Rising Up Strong for children with intellectual and developmental disabilities
By Colleen Bradley, Communications Intern
Watching her sister with autism grow up and interact with the world, along with her passion for inclusivity and deep interest in the medical field, led Christine Chilaka, a second-year medical student at Ohio State, to develop the Rising Up Strong program to help teach health and wellness to those with intellectual and developmental disabilities.
Chilaka collaborated with Dr. Susan Havercamp, director of Health Promotion and Health Care Parity at The Ohio State University Nisonger Center, to create the program as part of the Columbus-Athens Schweitzer Fellows Program. Chilaka and Havercamp noticed there were health and wellness programs for students, but rarely programs tailored to those with intellectual and developmental disabilities.
"Children with intellectual and developmental disabilities have a higher risk of poor nutrition, poor oral health, and obesity compared to children without disabilities," explains Havercamp. "Because of their disability, these children are often excluded from health promotion programs."
Last summer, Rising Up Strong partnered with Columbus City Schools and their summer care program for students with multiple disabilities. Every morning for two weeks, Rising Up Strong partners entered the classroom and taught fourth and fifth graders, as well as middle schoolers.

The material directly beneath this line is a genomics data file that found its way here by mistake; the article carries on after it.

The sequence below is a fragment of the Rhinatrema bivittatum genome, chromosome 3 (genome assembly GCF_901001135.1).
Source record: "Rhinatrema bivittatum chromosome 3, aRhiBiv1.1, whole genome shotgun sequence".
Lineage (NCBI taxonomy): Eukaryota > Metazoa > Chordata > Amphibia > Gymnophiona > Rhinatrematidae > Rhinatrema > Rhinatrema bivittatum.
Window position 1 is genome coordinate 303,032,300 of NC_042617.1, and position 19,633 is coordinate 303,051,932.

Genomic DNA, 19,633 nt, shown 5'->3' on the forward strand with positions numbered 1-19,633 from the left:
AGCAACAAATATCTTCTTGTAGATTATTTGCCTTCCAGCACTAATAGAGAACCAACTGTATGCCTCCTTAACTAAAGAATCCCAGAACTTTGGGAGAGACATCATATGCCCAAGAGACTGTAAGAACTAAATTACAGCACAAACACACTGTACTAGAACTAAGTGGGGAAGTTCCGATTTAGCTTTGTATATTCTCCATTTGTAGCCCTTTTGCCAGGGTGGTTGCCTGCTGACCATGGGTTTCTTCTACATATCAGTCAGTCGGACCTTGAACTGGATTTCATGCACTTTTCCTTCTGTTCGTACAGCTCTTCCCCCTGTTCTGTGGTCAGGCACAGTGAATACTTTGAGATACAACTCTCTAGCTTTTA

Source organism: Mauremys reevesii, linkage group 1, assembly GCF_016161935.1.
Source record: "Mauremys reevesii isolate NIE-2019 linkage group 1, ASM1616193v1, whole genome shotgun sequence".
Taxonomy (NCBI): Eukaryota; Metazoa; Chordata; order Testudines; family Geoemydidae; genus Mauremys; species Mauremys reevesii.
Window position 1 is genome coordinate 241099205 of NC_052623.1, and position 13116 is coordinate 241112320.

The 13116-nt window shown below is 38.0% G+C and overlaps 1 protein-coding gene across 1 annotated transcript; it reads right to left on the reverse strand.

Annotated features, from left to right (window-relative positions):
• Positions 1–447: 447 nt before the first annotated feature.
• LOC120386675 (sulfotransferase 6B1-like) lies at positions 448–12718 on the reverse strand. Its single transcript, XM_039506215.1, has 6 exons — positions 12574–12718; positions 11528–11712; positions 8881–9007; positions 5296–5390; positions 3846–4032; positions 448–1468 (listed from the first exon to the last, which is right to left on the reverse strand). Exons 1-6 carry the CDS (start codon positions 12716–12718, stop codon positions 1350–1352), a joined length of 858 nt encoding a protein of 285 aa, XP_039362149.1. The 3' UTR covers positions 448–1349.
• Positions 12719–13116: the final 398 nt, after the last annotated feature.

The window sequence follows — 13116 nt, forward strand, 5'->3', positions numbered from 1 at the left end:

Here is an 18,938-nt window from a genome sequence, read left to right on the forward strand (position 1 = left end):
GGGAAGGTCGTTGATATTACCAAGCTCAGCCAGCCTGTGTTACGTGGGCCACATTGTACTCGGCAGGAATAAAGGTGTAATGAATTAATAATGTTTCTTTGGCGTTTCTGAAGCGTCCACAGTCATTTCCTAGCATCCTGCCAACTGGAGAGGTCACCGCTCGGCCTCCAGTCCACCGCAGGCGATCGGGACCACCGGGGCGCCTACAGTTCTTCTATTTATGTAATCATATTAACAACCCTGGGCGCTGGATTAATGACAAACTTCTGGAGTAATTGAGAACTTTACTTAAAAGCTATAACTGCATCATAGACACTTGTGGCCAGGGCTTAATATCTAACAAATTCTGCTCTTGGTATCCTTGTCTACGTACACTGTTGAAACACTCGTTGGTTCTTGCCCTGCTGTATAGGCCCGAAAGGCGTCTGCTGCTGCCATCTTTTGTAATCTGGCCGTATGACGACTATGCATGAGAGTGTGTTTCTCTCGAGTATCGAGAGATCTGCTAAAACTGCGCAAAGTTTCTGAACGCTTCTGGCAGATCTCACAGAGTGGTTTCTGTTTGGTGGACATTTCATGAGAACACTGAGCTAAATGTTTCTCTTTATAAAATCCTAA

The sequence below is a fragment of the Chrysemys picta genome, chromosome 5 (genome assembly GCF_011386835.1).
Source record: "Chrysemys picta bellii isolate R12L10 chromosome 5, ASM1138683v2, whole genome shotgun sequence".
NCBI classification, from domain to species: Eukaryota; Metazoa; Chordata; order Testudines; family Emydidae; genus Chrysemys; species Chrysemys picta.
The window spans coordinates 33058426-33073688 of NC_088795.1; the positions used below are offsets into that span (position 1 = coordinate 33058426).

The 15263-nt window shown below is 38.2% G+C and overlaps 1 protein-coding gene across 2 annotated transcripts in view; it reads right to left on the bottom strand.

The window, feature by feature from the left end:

The program focuses on teaching students about health and wellness topics such as physical activity, nutrition, physician checkups, and coping with stress through different activities. From making their own salad to performing theatrical plays to using drums to signify heartbeats, the students are receiving hands-on experience in a fun, interactive way. The activities try to target different parts of the brain, including verbal, visual, and aural stimuli in order to provide a comprehensive learning experience.
In the classroom, Rising Up Strong uses a universal learning design, which creates an educational environment that can adapt to individual learning differences. Chilaka says this is an important part of inclusivity, "because in special education classes everyone has a different mode of learning, it is one of the main aspects of the program to make sure everyone can participate and benefit from the teaching."
In order to measure the program's impact on the students, they conducted a study to see if going through this program would increase both health and wellness knowledge, as well as positive attitudes about health and wellness.
After analyzing the results of the study, Chilaka proudly explains, "Students were able to identify healthy foods versus unhealthy foods, were able to identify proper tools to use when showering, and when to brush your teeth."
One student was so excited to tell her that he flossed for the first time after the oral health lesson. The program also received great reviews when looking at areas related to teaching the objectives and reaching the students.
While Chilaka formed the program, she could not execute it without her Ohio State student volunteers, who come from numerous colleges and departments. Volunteering for this program is "for anyone who has a passion to teach and to help students who often times aren't talked about when it comes to a lot of health issues," says Chilaka. "Rising Up Strong is really trying to allow these individuals to be autonomous in their health and there are so many ways to teach individuals with intellectual and developmental disabilities so that they can understand, for example, instead of having all of this candy, I'll have this fruit."
To join or learn more about the Steering Committee for Rising Up Strong email email@example.com.